Empa PhD Symposium 2013 Talk given at a conference Transfer of engineered nanoparticles across the human placenta 23.10.2013 Dübendorf, Switzerland Grafmüller Stefanie;
49th Congress of the European Societies of Toxicology Talk given at a conference Transfer of engineered nanoparticles across the human placenta 01.09.2013 Interlaken, Switzerland Grafmüller Stefanie;
Annual Meeting of the European Foundation for Clinical Nanomedicine (CLINAM) 2013 Talk given at a conference Nanoaprticle transport across the human placenta 25.06.2013 Basel, Switzerland Wick Peter;
Annual Meeting of the Life Sciences Switzerland LS2 2013 Poster Nanoparticle transport across the human placenta 31.01.2013 Zürich, Switzerland Wick Peter; Grafmüller Stefanie;
5th Annual Meeting of the Swiss Association of Perinatal Pharmacology (SAPP) Poster Nanoparticle transport across the human placenta 29.11.2012 Zürich, Switzerland von Mandach Ursula; Grafmüller Stefanie;
Empa PhD Symposium 2012 Poster Nanoparticle transport across the human placenta 13.11.2012 Dübendorf, Switzerland Grafmüller Stefanie;
Bioengineering Seminar Series at the Department of Cranio-Maxillofacial Surgery, USZ Individual talk Nanoparticle transport across the human placenta 18.10.2012 Zürich, Switzerland von Mandach Ursula; Grafmüller Stefanie;
Jahreskongress der Schweizerischen Gesellschaft für Gynäkologie und Geburtshilfe (SGGG) 2012 Poster Nanoparticle transport across the human placenta 28.06.2012 Interlaken, Switzerland Grafmüller Stefanie; von Mandach Ursula;
5th European Human Placental Perfusion Workshop Talk given at a conference Determination of the physicochemical properties responsible for the transplacental translocation of nanomaterials by using the human ex vivo placental perfusion model 14.06.2012 Manchester, Great Britain and Northern Ireland Wick Peter; Grafmüller Stefanie;
9th International Conference and Workshop on Biological Barriers Talk given at a conference Modeling the placenta barrier 05.03.2012 Saarbrücken, Deutschland, Germany Wick Peter;
Swiss carbon nanotubes information exchange workshop Talk given at a conference 'The Janus face of carbon nanotubes: A health and safety perspective' (Peter Wick) and 'Nanoparticle transport across the human placenta' (Stefanie Grafmüller) 23.01.2012 EAWAG, Dübendorf, Switzerland, Switzerland Grafmüller Stefanie; Wick Peter;
7th Empa PhD Symposium Poster Nanoparticle transport across the human placenta 18.10.2011 Empa St. Gallen, Switzerland, Switzerland Grafmüller Stefanie;


Knowledge transfer events

Active participation

Title Type of contribution Date Place Persons involved
Weiterbildung Hebammen Kantonsspital St. Gallen und Klinik Hirslanden 22.08.2013 St. Gallen, Switzerland Wick Peter;


Communication with the public

Communication Title Media Place Year
Media relations: print media, online media Mutter, Kind und Nanopartikel St. Galler Tagblatt German-speaking Switzerland 2011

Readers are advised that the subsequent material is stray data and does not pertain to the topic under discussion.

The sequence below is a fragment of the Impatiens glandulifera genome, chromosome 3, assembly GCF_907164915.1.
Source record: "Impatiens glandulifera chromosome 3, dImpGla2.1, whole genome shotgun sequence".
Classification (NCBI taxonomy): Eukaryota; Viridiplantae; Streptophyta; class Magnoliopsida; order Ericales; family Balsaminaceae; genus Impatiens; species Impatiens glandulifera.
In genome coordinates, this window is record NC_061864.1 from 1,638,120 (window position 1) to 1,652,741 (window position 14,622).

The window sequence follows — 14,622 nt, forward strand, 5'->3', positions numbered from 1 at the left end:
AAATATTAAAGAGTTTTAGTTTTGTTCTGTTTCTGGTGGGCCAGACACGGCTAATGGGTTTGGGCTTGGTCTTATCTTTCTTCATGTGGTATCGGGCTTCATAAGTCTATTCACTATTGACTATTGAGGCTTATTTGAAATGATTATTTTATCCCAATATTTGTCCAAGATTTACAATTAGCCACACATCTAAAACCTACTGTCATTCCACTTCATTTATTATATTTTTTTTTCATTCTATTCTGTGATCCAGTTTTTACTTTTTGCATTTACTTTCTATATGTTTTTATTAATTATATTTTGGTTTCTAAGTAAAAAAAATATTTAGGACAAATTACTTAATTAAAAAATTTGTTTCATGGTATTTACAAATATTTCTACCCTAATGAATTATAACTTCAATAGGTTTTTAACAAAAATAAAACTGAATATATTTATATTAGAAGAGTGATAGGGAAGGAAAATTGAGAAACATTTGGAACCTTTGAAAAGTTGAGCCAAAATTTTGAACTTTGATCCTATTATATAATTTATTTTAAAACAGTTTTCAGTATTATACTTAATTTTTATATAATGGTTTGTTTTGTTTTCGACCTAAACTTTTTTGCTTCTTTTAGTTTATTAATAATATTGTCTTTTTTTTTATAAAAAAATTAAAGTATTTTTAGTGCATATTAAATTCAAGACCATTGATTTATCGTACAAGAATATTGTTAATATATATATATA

Awards

Title Year
Best Poster Prize, 5th Annual Meeting of the Swiss Association of Perinatal Pharmacology, Zurich, CH 2012
Poster Prize, Empa PhD Symposium, Dübendorf, CH 2012

Abstract

Humans have been exposed to fine and ultra fine particles throughout their history. Since the Industrial Revolution, sources, doses and types of nanoparticles have changed dramatically. In the last decade, the rapidly developing field of nanotechnology has led to an increase of engineered nanoparticles with novel physical and chemical properties. Regardless of whether this exposure is unintended or not, a careful assessment of possible adverse effects is needed. A large number of projects have been carried out to assess the consequences of combustion-derived or engineered nanoparticle exposure on human health. In recent years there has been a growing concern about the possible health influence of exposure to air pollutants during pregnancy, hence an implicit concern about potential risk for nanoparticle exposure in-utero. We could recently show that polystyrene (PS) particles up to a size of 200 - 300 nm were able to cross the placental barrier without affecting the viability of the explant. However after our first studies, it is still unclear how the NPs find their way through the placental barrier.Therefore the goal of this project is to identify the mechanisms which allow NPs to cross the placenta and study the impact of NPs on the placental tissue.The ex-vivo dual re-circulation human placental perfusion model will be used to investigate how nanoparticles can cross this barrier. Therefore we will apply fluorescently labeled PS beads (positively and negatively charged) as well as further NPs of different chemistry such as QDots, TiO2, SPIONs within a size range of 10 - 500 nm and fluorescently labeled CNTs to perfuse the explant.The accumulation and localization of the NPs, the viability of the explant including the detection of oxidative stress markers and the release of pro-inflammatory factors and a careful pathological assessment will be performed after perfusion. A special emphasis will be placed on the expression and activity of the multi drug resistance gene 1, an unspecific p-glycoprotein transporter and its role of NP transport across the placenta.The human placenta perfusion model is a powerful system to achieve a detailed understanding of the NP transport mechanism across the placental barrier. Today’s therapy of pregnant women has to avoid the dilemma that both organisms (mother and child) can be affected by a treatment although only one of them should be treated. This project will not only deliver a nano-toxicological study but also provide the basis for the development of target orientated treatments.